For the second year in a row, the completely unappetizing daily lunch offered at our local high school is $3. For a family with two kids, that amounts to $1080 during the course of a 180-day school year.
Oh, sure; three bucks for lunch may sound like a great deal, but the truth is, despite those ever-rising grocery bills, people who choose to brown-bag a sandwich, piece of fruit, and carrot sticks or a serving of chips, are always going to spend less than the folks who buy their lunch at a restaurant, school cafeteria or fast-food joint.
On the other hand, not all sandwiches are created equally, as celebrity chef Martin Blunos demonstrated a few years ago with his decadent $184 cheese sarnie.
The good news is, the results of my tenth annual brown bag sandwich price survey show that most folks will spend far less than that in 2018.
How the Survey Was Conducted
It’s hard to believe I have been doing this for ten years!
As usual, I visited my local grocery store and recorded the per-serving costs of various ingredients for ten of the most common brown bag sandwiches: peanut butter & jelly (PB&J); bologna; tuna; ham & Swiss; roast beef & cheddar; egg salad; salami; American cheese; turkey; and bacon, lettuce & tomato (BLT).
For consistency, I only selected items with the cheapest per unit costs, regardless of brand. And to keep it simple, I also assumed all sandwiches would be made with wheat bread.
Here are the results of my price survey, which was conducted on August 3, 2018. The first graphic shows the sandwich serving sizes and per-serving costs for each ingredient. It also includes the percentage increase or decrease in the per-serving price of each item from last year’s survey:
With that data in hand, and using my handy spreadsheet, it’s no effort at all to determine the most economical sandwiches.
Here are the official Len Penzo dot Com rankings of the ten most common brown bag sandwiches in 2018. Rankings are based upon total ingredient unit costs, from least to most expensive. As you can see, at just 36 cents, bologna and PB&J sandwiches are the co-winners of my annual “Most Economical Sandwich” award; for those keeping track at home, that is the sixth consecutive year that bologna has won or shared that honor.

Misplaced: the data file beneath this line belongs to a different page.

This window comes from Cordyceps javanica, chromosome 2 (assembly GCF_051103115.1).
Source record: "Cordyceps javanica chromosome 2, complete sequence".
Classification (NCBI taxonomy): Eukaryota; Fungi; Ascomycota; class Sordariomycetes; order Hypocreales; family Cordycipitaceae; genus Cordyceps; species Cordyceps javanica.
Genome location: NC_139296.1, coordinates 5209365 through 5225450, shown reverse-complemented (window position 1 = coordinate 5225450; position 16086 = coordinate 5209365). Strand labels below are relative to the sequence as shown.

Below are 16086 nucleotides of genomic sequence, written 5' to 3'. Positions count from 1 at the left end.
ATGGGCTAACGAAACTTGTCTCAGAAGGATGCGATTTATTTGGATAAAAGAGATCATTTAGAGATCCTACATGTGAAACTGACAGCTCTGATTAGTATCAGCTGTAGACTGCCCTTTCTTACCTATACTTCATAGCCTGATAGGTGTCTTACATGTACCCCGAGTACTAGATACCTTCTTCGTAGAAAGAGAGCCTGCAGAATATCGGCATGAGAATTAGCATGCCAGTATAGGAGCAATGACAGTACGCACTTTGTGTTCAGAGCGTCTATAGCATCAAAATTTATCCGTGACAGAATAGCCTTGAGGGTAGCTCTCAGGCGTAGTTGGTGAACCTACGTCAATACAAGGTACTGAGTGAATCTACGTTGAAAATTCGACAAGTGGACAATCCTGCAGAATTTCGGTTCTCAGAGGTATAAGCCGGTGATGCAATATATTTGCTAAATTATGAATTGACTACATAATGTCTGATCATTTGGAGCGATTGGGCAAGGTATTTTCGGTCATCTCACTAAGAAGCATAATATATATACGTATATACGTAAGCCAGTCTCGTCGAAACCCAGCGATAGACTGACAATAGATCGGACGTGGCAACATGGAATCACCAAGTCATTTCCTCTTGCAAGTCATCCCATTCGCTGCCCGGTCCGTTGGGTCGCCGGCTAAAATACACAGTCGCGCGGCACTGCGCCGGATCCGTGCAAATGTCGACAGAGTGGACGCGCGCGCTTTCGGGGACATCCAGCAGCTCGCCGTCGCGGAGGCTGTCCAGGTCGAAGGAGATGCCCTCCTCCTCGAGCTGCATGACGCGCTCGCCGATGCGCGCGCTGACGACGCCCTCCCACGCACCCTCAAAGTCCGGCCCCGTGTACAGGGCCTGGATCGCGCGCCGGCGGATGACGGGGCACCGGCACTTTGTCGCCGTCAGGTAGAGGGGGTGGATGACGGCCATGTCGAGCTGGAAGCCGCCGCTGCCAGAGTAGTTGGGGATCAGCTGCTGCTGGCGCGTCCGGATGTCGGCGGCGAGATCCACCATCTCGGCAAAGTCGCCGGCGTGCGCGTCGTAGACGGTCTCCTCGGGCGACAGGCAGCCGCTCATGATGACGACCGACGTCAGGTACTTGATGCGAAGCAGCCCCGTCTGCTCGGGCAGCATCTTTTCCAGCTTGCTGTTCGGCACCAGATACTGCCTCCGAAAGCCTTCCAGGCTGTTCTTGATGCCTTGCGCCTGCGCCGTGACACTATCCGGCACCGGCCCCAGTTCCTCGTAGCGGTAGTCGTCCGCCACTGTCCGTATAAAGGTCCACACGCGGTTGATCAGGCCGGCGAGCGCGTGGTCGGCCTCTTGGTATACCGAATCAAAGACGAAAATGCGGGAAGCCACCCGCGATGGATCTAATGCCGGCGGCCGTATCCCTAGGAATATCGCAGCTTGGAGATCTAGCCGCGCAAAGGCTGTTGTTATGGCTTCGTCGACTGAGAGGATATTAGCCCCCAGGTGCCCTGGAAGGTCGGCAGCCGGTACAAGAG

The next chart is an annual comparison of each sandwich since my inaugural survey in 2009; back then, the average cost of all 10 sandwiches was 82 cents. The average steadily increased every year until 2014, when it peaked at an all-time survey high of $1.19. Since then, however, the price of the average sandwich has been steadily declining. This year, the average cost of a sandwich is 94 cents — that’s 7% cheaper than last year. It’s also the first time the average price of a sandwich has been under a buck since 2010.
Tips and Observations
- For the second year in a row, seven sandwiches in the survey cost less than $1; that’s the most sandwiches under a buck since 2009 and 2010, when eight sarnies made the list.
- Thanks to a big drop in the prices of its two star ingredients, the cost of a roast beef & cheddar sandwich is at an all-time survey low of $1.29.
- The price of salami increased sharply this year. As a result, a salami sandwich is now 97 cents; the last time it was more expensive was back in 2013, when it cost $1.04.
- The good news for those who love to gobble turkey never seems to end: After falling 42% in 2016 and 37% last year, the price of a turkey & Swiss cheese sandwich fell another 3% this year to an all-time low of just 60 cents. It’s hard to believe that the same sandwich cost a whopping $1.44 as recently as 2015.
- If you’re the type who is hooked on tuna, you’ll be happy to know that the cost of a tuna salad sandwich has plunged 56% since 2016.
- The price of an egg salad sandwich is 69% higher than it was two years ago; but at just 68 cents a sandwich, it’s still one of the most economical brown bag options.
- Last year, mustard’s cost climbed sharply. This year, however, it was mayo’s turn, as the price rose 12% from the year before.
- For the ninth time in ten years, the BLT is the most expensive sandwich in the survey. However, at $2.69, the BLT is still $1.30 cheaper than a Big Mac. And it’s healthier too.
- Cooking your own ham and turkey and slicing it yourself is a great way to reduce your grocery bill. It’s also cheaper to buy block cheese and slice it at home.
- If you’re like me and love to put tomatoes on a sandwich, grow your own— you’ll save a bundle. Best of all, they taste much better than anything you can buy from your grocer.
- You can save upwards of 40% by purchasing store-brand products. As my popular blind taste tests have proven, their quality is often just as good — if not better.
Photo Credit: neil russo